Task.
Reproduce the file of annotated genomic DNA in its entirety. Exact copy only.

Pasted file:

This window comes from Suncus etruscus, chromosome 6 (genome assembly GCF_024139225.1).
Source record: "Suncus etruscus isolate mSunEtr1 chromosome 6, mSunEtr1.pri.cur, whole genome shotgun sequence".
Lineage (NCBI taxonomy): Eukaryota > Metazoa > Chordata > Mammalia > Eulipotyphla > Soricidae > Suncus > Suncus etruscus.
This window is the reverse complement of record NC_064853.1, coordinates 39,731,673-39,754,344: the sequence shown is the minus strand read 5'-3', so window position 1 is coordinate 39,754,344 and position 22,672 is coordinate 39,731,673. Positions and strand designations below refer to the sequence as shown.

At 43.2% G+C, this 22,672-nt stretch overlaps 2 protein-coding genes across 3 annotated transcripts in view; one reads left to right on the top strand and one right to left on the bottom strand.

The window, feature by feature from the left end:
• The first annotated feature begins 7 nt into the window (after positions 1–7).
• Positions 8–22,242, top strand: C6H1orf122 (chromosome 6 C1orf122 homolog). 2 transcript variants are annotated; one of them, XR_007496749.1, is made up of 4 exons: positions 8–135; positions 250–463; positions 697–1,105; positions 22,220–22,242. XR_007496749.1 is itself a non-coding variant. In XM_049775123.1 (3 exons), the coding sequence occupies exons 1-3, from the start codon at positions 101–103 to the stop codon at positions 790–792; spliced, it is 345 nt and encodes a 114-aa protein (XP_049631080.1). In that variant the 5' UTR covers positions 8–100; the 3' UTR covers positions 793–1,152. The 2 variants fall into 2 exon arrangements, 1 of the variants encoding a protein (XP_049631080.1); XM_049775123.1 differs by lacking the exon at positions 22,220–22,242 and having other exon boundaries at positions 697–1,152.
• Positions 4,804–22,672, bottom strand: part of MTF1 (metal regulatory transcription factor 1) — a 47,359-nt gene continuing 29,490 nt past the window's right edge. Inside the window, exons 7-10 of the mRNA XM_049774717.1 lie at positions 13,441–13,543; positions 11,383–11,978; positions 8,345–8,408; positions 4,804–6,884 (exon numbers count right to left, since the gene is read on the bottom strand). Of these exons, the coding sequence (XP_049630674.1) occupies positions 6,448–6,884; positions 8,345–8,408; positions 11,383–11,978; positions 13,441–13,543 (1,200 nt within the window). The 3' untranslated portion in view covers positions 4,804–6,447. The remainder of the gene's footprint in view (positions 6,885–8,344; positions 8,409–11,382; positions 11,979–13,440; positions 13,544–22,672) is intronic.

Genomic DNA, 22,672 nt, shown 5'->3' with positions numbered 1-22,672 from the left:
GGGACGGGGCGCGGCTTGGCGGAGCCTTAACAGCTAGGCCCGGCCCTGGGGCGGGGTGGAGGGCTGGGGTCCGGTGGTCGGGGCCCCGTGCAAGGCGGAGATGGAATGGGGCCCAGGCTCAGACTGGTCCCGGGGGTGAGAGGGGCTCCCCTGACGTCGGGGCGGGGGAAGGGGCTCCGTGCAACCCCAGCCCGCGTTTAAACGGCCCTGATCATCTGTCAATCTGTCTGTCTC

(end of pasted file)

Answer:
This window comes from Suncus etruscus, chromosome 6 (genome assembly GCF_024139225.1).
Source record: "Suncus etruscus isolate mSunEtr1 chromosome 6, mSunEtr1.pri.cur, whole genome shotgun sequence".
Lineage (NCBI taxonomy): Eukaryota > Metazoa > Chordata > Mammalia > Eulipotyphla > Soricidae > Suncus > Suncus etruscus.
This window is the reverse complement of record NC_064853.1, coordinates 39,731,673-39,754,344: the sequence shown is the minus strand read 5'-3', so window position 1 is coordinate 39,754,344 and position 22,672 is coordinate 39,731,673. Positions and strand designations below refer to the sequence as shown.

At 43.2% G+C, this 22,672-nt stretch overlaps 2 protein-coding genes across 3 annotated transcripts in view; one reads left to right on the top strand and one right to left on the bottom strand.

The window, feature by feature from the left end:
• The first annotated feature begins 7 nt into the window (after positions 1–7).
• Positions 8–22,242, top strand: C6H1orf122 (chromosome 6 C1orf122 homolog). 2 transcript variants are annotated; one of them, XR_007496749.1, is made up of 4 exons: positions 8–135; positions 250–463; positions 697–1,105; positions 22,220–22,242. XR_007496749.1 is itself a non-coding variant. In XM_049775123.1 (3 exons), the coding sequence occupies exons 1-3, from the start codon at positions 101–103 to the stop codon at positions 790–792; spliced, it is 345 nt and encodes a 114-aa protein (XP_049631080.1). In that variant the 5' UTR covers positions 8–100; the 3' UTR covers positions 793–1,152. The 2 variants fall into 2 exon arrangements, 1 of the variants encoding a protein (XP_049631080.1); XM_049775123.1 differs by lacking the exon at positions 22,220–22,242 and having other exon boundaries at positions 697–1,152.
• Positions 4,804–22,672, bottom strand: part of MTF1 (metal regulatory transcription factor 1) — a 47,359-nt gene continuing 29,490 nt past the window's right edge. Inside the window, exons 7-10 of the mRNA XM_049774717.1 lie at positions 13,441–13,543; positions 11,383–11,978; positions 8,345–8,408; positions 4,804–6,884 (exon numbers count right to left, since the gene is read on the bottom strand). Of these exons, the coding sequence (XP_049630674.1) occupies positions 6,448–6,884; positions 8,345–8,408; positions 11,383–11,978; positions 13,441–13,543 (1,200 nt within the window). The 3' untranslated portion in view covers positions 4,804–6,447. The remainder of the gene's footprint in view (positions 6,885–8,344; positions 8,409–11,382; positions 11,979–13,440; positions 13,544–22,672) is intronic.

Genomic DNA, 22,672 nt, shown 5'->3' with positions numbered 1-22,672 from the left:
GGGACGGGGCGCGGCTTGGCGGAGCCTTAACAGCTAGGCCCGGCCCTGGGGCGGGGTGGAGGGCTGGGGTCCGGTGGTCGGGGCCCCGTGCAAGGCGGAGATGGAATGGGGCCCAGGCTCAGACTGGTCCCGGGGGTGAGAGGGGCTCCCCTGACGTCGGGGCGGGGGAAGGGGCTCCGTGCAACCCCAGCCCGCGTTTAAACGGCCCTGATCATCTGTCAATCTGTCTGTCTC